People sometimes criticise ‘craft beer’ for being a bubble or niche; for being the preserve of a small group of geeks, obsessed with obscure, strong beers; paying outrageous prices for them in trendy, specialist outlets; and not interested in ‘normal’ drinking in their local. Now, why does that sound familiar?
…the Fox in Hermitage… [boasts] a battery of beer pumps that would keep a CAMRA-man boring away for hours… Three brews from Courages, Lowenbrau lager on draught, Worthington, Morlands and even John Smith’s Yorkshire bitter at 36p a pint. That’s just a sample and I’d not even heard of some of the bottled varieties… The pints in the White Horse — a less pretentious and more typical village pub — are from Morlands. Better kept in my opinion than at beerarama down the road, and only 29p for bitter in the public, as against 34p in the saloon in the Fox.
The Daily Express, 6 August 1978.
The Goose and Firkin found a ready market, predominantly young, affluent and mobile with most customers coming from outside the area. The Campaign for Real Ale called the pub ‘too crowded, too noisy and too expensive’. Prices were certainly aimed at the top end of the market, with beers such as Mind Bender and Knee Trembler made at much stronger levels than most national brands.
The Financial Times, 24 February, 1982.
Only 33 per cent of those questioned had heard of CAMRA… and 70 per cent said they would not go out of their way to find a pint of ‘real ale.’
NOP Market Research: The British Pub 1977, as reported in the FT, 29 July 1977.
The Campaign for Real Ale… achieved considerable publicity and was largely responsible for forcing the brewers to re-think their marketing strategies. However, of the 78 per cent of beer sales classified as draught, only about 14 per cent is accounted for by ‘real ale’. This share is likely to be maintained but it is not expected to expand greatly.
The Financial Times, 21 March 1979.
In the Shires Bar opposite Platform Six at London’s St Pancras Station, yesterday, groups of earnest young men sipped their pints with the assurance of wine tasters… There were nods of approval for the full bodied Sam Smith Old Brewery Bitter, and murmurs of delight at the nutty flavour of the Ruddles County beer… In one corner sat four young men sipping foaming pints. They were members of CAMRA… and prove their dedication by travelling three nights a week from Fulham in South West London — four miles away. One of them, 22-year-old accountant Michael Morris, said: ‘This place beats any of our local pubs.’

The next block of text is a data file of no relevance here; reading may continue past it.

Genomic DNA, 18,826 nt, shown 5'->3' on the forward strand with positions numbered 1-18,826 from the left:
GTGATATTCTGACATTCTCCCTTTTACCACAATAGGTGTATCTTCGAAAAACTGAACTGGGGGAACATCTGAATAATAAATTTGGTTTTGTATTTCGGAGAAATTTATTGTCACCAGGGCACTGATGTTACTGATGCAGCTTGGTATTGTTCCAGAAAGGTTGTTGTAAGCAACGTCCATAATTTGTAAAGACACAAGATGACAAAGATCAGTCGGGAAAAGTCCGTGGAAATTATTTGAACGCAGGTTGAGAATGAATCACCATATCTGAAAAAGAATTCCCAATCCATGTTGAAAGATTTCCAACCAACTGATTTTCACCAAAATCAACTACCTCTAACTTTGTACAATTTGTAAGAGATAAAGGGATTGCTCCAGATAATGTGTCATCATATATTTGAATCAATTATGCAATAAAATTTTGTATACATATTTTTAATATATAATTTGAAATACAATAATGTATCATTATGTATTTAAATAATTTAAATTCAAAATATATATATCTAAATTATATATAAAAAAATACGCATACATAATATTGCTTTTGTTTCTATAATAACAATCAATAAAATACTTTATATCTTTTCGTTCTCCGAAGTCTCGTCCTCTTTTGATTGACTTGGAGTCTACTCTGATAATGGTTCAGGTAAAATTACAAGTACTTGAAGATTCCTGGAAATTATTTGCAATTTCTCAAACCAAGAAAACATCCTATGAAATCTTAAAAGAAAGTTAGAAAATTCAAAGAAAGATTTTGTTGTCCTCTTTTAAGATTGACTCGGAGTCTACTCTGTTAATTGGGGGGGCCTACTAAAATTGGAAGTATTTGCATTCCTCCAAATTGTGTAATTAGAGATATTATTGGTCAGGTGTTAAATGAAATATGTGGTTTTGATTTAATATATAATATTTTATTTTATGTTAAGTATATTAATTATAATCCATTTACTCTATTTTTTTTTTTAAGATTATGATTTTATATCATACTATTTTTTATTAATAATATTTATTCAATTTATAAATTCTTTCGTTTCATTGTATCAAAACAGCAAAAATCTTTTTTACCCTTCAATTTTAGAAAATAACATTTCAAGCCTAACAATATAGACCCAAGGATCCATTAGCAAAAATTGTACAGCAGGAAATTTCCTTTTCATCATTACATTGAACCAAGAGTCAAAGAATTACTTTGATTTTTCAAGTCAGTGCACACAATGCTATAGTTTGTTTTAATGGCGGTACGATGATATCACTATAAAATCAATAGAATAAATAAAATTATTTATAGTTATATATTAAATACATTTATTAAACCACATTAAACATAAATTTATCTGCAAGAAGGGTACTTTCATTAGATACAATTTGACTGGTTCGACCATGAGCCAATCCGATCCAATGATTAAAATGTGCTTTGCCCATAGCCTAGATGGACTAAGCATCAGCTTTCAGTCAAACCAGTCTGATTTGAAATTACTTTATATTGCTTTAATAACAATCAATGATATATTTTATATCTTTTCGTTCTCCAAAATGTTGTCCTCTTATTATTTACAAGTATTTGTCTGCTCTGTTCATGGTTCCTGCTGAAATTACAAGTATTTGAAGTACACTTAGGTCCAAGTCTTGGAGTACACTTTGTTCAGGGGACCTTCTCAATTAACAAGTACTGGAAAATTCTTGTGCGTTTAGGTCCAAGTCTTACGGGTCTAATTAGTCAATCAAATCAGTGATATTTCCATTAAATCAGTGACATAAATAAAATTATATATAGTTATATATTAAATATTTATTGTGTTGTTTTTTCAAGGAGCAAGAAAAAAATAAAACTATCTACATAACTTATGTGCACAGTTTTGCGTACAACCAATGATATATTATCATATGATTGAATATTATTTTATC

The Daily Express, 03 April 1978.
The real ale champs launched a bitter attack on greedy pub landlords yesterday — and ended up over a barrel themselves… The Campaign for Real Ale slammed pubs that cashed in on the craze then admitted that its own London pub charged at least 10p too much for an extra-strong brew.. the beer that caught CAMRA’s experts on the hop was the 70p-a-pint Theakston’s Old Peculier served up at the Nag’s Head in Hampstead… But landlord Steve Ellis was quick to scotch claims that he was profiteering… “We have to buy Old Peculier through an agency and it costs us a lot,” he said… [Roger] Protz said several pubs in Central London had been barred from the guide for cashing in on the real ale revival… One Whitehall pub charged 51p for a pint of Ruddles County and another in the West End sold Fuller’s London Pride for 44p. Both beers cost up to 9p less elsewhere, said Mr Protz.
The Daily Mirror, 18 April 1979.